A boy playing stickball with a smile too large for his small face…men carrying torches and shouting…a mother and father screaming for him as their hut catches fire…the boy again…older now, missing the smile…he sits with an old shaman practicing his trade….the shaman shows him three small coins and places a seed in the boys left hand and a mature plant in his right…the old man places the coins next to the seed and whispers quietly…it blooms instantly….he places the coins next to the fully grown plant and whispers again…the plant turns to ash….the boy makes an oath to protect the coins with his life…the men with torches return…the boy swallows the coins as voices near…he is pulled from the shaman’s hut and carted off to be sold as a slave…he hears a man demanding the coins from the shaman…the boy watches smoke fill the sky as he is carted away….
Just before dawn, Zamba bolted upright in a deep sweat; his heart racing. He groped in the darkness for his sandals and for the rock Zuri had given him. He quickly tied his sandals to his feet and snuck past the woman with the sweet smile-Notori, the shaman’s wife. He was thankful to once again remember the woman who took him in after his parents died.
Zamba descended the mountain as though the devil himself was chasing him. The sun was rising and the air was thick and heavy. A soft breeze was stirring the dust around Zamba as he raced to the olive tree. The relief he felt as he reached the tree was only temporary. The leather band swayed gently above him, but Zamba gasped as he looked down. The earth around the tree was full of holes. Zamba fell to his knees and sifted through the loosened clay.
“Have you lost something slave?” Matwanda laughed as he shook the coins in his hands.
Zamba turned to face the man who had killed his parents. “I have taken an oath. I am the guardian of the coins and only I know how to harness their power. They are simply trinkets in your hands.”
“You are an insignificant boy. But you are correct. I haven’t found the secret words to speak.” A sinister smile spread across Matwanda’s face as he motioned for one of his men. The brute drug a heavy bag behind him and threw it at Matwanda’s feet. “But…you will tell me. I’m sure of it.” He reached into the bag and pulled a young girl out by the hair.
Zuri’s eyes met Zamba’s and she shook her head frantically. She tried to spit out the gag that was in her mouth but Matwanda shoved it in further and dropped her to the ground. “I have no tolerance for betrayal but I will trade her life for the incantation.”
Zamba looked at Zuri’s battered body. Tears filled her eyes, but she continued to frantically shake her head; warning him to not agree to Matwanda’s terms. “You would kill your own sister?”
“Such innocence. I would kill my own mother if she betrayed me. Zuri has defied me and there are consequences for such behavior. Now…do we have an agreement boy? Or would you like to watch as I behead her?”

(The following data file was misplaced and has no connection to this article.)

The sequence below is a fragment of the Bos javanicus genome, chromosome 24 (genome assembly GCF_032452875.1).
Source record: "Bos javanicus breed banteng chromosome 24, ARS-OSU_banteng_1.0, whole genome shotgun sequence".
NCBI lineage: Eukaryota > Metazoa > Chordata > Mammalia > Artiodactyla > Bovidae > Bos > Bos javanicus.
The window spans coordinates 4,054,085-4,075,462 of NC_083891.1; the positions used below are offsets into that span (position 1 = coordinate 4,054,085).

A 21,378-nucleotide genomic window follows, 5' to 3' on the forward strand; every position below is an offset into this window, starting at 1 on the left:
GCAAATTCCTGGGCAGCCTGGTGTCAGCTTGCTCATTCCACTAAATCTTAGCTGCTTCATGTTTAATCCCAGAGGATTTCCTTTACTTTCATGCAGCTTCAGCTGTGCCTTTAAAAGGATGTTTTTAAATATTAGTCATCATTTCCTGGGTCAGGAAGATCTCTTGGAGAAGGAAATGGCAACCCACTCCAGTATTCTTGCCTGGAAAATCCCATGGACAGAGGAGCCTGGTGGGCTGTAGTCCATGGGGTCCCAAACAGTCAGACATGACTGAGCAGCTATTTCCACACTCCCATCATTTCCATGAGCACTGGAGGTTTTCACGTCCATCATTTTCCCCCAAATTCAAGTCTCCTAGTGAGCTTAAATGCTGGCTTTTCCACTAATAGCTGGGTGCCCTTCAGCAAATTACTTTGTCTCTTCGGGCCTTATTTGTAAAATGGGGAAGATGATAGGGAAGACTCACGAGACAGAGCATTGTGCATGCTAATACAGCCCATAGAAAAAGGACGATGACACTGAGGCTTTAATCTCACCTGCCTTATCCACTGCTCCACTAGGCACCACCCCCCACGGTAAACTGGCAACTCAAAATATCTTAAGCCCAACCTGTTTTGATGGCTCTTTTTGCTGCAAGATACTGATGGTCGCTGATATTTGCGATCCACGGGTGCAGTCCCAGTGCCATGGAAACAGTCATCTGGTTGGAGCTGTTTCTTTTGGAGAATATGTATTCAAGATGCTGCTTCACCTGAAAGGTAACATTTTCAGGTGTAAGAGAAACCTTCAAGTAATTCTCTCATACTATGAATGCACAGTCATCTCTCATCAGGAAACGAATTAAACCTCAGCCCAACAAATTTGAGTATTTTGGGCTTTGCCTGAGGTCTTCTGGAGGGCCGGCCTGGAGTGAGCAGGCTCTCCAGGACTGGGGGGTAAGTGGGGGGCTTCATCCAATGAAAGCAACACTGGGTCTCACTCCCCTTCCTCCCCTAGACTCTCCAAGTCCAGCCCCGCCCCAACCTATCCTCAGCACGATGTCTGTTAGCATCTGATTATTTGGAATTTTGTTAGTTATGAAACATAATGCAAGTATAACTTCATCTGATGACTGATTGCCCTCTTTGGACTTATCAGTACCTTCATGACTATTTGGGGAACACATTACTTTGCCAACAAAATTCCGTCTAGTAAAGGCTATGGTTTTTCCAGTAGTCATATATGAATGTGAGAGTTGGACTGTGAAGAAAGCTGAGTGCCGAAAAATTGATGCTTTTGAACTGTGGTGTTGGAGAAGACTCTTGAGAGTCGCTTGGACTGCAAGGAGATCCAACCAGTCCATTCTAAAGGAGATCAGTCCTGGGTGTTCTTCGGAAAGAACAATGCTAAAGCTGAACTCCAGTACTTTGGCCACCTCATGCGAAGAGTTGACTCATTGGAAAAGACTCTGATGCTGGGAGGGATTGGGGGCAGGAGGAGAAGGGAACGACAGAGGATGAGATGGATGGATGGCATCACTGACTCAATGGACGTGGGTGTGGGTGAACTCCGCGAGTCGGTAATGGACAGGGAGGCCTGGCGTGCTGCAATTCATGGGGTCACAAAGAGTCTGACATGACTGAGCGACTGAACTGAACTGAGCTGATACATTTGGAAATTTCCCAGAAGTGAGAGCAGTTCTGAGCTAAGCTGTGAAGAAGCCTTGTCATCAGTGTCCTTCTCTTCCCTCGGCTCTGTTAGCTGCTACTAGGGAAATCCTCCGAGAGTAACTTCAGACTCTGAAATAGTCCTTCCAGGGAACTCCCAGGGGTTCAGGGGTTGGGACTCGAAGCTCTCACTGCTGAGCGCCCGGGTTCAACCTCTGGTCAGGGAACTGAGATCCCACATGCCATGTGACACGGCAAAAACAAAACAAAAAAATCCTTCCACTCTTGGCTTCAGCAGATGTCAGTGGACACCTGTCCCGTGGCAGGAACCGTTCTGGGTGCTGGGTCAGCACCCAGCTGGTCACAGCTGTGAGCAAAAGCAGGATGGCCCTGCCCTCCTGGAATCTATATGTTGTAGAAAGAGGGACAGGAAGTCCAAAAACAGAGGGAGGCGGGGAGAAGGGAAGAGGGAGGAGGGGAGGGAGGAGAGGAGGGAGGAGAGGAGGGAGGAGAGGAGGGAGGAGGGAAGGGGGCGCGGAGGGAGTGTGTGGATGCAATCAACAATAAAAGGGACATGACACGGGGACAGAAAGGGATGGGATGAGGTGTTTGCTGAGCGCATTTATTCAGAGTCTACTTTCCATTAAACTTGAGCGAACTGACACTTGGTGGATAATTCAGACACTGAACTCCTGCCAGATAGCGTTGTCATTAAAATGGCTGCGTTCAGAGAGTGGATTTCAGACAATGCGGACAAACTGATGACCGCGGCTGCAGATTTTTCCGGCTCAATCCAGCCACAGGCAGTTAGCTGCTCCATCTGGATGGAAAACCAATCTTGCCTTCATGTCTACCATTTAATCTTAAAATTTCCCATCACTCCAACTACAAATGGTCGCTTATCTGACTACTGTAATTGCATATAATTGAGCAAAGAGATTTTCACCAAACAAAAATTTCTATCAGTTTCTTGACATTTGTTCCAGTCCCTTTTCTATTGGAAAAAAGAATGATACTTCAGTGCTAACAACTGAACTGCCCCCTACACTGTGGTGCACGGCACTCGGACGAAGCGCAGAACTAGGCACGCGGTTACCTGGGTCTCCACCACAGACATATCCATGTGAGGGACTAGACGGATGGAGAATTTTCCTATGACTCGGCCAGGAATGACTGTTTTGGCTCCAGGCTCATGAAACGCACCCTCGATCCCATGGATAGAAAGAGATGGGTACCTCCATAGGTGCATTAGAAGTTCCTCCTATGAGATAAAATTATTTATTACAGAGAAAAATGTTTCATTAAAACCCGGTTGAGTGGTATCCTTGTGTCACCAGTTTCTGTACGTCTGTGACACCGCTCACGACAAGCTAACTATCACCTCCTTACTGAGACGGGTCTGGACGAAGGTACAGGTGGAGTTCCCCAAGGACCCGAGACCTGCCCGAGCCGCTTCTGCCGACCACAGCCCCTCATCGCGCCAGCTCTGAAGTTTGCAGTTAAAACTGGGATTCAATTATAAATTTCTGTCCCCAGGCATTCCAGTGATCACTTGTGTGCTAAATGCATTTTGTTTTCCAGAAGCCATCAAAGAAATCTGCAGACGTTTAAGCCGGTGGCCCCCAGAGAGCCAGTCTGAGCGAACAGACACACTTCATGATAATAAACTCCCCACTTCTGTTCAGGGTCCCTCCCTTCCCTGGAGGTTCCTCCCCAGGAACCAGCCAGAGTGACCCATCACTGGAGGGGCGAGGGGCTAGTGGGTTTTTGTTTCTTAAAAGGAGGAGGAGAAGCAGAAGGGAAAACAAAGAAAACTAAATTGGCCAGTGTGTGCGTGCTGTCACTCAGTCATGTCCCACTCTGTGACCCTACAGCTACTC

Zamba’s heart raced. “We have an agreement.” He sighed heavily and knelt before Matwanda.
“I expected as much. Now tell me the words that I must speak to give these coins power.”
Zamba pulled the rock from his pocket and weakly said, “Hold out your hands Matwanda and I will show you.” Matwanda narrowed his eyes but complied. Zamba placed the rock in Matwanda’s left hand and told Matwanda where to place the coins. He closed his eyes and hesitantly whispered the words that his mentor and friend had taught him. The rock shattered in Matwanda’s hand leaving hundreds of small diamonds in its place.
Matwanda screamed in delight. “I will be the most powerful man in existence!”
“There is more Matwanda. I will show you if you vow to never harm Zuri.”
Matwanda paused for only a second as he carefully chose his words. “More than this?! If you are promising me more than riches then yes, I vow to never harm Zuri.”
Zuri lay sobbing at Matwanda’s feet, her eyes still pleading with Zamba. He looked at her apologetically and said, “Zuri, forgive me.”
Matwanda seemed to enjoy watching the pain he was inflicting on both his sister and Zamba, but was growing impatient. “I have agreed to your terms, now fulfill your end of the bargain,” he boomed.
“Hold the three coins in your right hand and clutch your heart Matwanda. I will teach you more, but you must not move.” Matwanda’s lips curled into a proud, devious smile as he waited for his reward. Zamba hung his head and whispered the ancient words again.
Matwanda began to laugh as he felt the power surge through him. It flowed slowly, powerfully, from the coins he clutched in his hand, up his arm until it reached his heart. “I feel stronger! Invincible!” he exclaimed. But as the sensation continued, his smile faded and his eyes grew wide. He gasped for breath and begged for help. Matwanda’s followers fled out of fear and Zuri covered her ears as he wheezed his final pleas.
Zamba felt the weight of his calling as Matwanda slowly turned to stone and then crumbled before his feet. He had never wanted to be the cause of someone’s death. Even someone deserving of it. It was a bitter-sweet victory.
His eyes were wet and his heart heavy as he combed through the rubble. Small diamonds littered the ground amid the debris. Zamba made a mental note to have the displaced villagers come and collect them. They could rebuild their village with the proceeds, but Zamba could not bring himself to linger longer and collect them. He brushed through the debris quickly until he found what he was looking for. Under Matwanda’s stone heart lay the three small coins. They shined as bright as the diamonds and were warm to the touch. Zamba ripped a strip of fabric from his shirt and wrapped them up carefully before putting them in his pocket.
Zuri stood up slowly and wiped her tears. “It is done. His reign of terror is finished.”
Zamba offered a weak smile. “Yes. But there will be others.”